Friday, June 12, 2009

Taking care of your online image

Making silly faces
Originally uploaded by Chilibuddy

If you spend a lot of time on the Internet, and especially if you participate rather than simply lurk or research - especially if you are on blog sites or social networking groups - you need to think about the image of you that's on the web.

Have you done a Google search lately to see where you appear on the web, and what people are saying about you? If you'd like to set up a regular notice of where your name appears, click this link to get it going. If you have a name that is common, or one that sounds like a country like mine does, you'll receive some alerts that don't belong to you. But you will be able to start to see the breadth of your online presence.

If you subscribe to alerts you can also see what issues you need to address - there are multitudes of product complaint sites out there where detractors ventilate about what your customers hate about your products. Of course no company is mistake-free, but you can make positive ground by being good at addressing and recovering from customer complaints - if you know what they are.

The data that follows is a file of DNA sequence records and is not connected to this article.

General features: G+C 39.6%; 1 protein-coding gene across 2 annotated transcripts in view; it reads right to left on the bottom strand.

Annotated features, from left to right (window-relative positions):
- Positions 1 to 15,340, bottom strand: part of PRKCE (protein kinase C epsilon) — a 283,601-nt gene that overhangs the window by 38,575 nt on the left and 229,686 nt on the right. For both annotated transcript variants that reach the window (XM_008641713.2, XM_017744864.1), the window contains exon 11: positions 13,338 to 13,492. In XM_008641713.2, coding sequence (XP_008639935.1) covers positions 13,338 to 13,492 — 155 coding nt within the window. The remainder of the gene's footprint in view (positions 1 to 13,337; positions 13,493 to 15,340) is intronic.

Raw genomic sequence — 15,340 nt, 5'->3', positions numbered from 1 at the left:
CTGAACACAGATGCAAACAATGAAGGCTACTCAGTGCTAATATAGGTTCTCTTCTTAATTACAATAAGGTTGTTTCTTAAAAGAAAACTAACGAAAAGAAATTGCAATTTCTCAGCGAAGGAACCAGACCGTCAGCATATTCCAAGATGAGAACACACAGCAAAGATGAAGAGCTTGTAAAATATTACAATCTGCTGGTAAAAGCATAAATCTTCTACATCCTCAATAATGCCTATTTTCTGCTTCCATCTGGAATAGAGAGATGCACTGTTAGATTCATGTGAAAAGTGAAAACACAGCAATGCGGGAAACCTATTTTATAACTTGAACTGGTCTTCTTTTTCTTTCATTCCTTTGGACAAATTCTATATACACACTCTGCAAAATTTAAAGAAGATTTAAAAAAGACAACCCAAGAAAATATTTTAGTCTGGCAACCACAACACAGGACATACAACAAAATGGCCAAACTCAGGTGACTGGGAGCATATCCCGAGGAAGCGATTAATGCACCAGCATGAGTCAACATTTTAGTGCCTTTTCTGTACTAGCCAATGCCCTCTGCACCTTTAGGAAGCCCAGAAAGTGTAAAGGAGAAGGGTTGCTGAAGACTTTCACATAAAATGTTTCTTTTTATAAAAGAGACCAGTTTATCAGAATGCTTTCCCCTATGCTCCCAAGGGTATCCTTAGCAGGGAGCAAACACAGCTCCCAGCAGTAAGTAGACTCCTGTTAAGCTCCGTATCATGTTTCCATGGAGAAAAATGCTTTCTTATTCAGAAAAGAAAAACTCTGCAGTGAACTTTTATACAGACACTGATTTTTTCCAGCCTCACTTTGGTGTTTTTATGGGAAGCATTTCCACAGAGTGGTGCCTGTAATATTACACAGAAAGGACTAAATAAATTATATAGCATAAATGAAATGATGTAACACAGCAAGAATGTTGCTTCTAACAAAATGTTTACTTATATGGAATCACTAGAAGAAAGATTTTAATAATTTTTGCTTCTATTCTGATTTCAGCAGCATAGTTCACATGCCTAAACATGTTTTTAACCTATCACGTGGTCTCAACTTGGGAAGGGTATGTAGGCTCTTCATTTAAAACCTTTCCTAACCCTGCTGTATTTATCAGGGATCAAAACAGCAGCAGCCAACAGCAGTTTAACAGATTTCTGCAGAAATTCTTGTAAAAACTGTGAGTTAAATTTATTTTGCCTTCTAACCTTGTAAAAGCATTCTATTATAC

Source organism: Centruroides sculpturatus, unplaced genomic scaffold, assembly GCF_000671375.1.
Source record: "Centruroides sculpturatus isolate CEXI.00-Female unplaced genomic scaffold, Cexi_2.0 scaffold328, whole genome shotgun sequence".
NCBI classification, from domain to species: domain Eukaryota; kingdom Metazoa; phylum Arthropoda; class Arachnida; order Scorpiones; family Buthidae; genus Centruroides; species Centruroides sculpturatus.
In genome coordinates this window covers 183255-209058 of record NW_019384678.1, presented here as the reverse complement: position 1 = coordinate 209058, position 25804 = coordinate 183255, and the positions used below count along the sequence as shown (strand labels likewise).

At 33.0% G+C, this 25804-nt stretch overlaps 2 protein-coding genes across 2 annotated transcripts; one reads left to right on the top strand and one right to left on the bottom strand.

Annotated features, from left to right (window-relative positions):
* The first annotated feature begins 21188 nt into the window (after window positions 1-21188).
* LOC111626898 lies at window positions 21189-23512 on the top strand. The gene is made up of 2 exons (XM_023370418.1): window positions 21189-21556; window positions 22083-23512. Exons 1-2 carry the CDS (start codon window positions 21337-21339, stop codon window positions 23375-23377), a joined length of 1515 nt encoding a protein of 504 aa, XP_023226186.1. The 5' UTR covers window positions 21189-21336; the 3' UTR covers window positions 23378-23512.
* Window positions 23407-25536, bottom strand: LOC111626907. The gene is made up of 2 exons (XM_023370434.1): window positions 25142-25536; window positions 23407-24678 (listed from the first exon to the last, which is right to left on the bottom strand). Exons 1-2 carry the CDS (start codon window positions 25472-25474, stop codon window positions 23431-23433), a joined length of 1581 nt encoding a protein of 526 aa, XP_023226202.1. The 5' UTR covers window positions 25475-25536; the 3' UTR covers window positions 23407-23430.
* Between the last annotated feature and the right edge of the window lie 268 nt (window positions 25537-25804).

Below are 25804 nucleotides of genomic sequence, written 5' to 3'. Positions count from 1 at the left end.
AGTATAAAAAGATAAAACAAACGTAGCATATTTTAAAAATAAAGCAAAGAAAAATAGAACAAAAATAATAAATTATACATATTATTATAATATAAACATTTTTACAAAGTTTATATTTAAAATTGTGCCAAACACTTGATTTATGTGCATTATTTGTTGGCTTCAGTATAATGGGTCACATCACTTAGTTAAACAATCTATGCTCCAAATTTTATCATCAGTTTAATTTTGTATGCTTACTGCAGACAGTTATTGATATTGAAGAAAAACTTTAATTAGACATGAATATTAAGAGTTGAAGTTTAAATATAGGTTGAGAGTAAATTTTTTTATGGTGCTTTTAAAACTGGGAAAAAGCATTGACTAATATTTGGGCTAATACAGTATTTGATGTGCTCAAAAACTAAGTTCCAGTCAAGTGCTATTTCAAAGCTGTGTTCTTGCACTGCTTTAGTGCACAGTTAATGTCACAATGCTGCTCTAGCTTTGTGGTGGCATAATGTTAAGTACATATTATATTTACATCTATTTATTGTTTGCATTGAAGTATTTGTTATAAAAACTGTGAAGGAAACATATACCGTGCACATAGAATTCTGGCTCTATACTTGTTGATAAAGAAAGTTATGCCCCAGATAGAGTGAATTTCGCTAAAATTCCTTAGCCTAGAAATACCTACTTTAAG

As for your personal reputation - be intentional about your contributions on social networking sites. Think before you type. If you try to sell in situations where it's supposed to be about fun interaction you'll gain the rep of being a huckster. If you talk too much about the extent of your last alcohol consumption you'll create an archive of information about you the partier - not the greatest record for a prospective employer to see. And if you pontificate about your hallowed knowledge on everything from small engine repair to metaphysics, eyes and ears will tire of you pretty quickly such that the good stuff you have to contribute to the conversation won't poke through the noise.

1 comment:

Lisa Seifert said...

Hola Julie. Everyone should give some thought to how they want to be seen. We lawyers wonder whether to accept friend requests from clients on sites like facebook. Is there a confidentiality issue lurking if that person identifies you as their lawyer or doctor? I don't assume anything I do on the web could ever be completely private. Good post.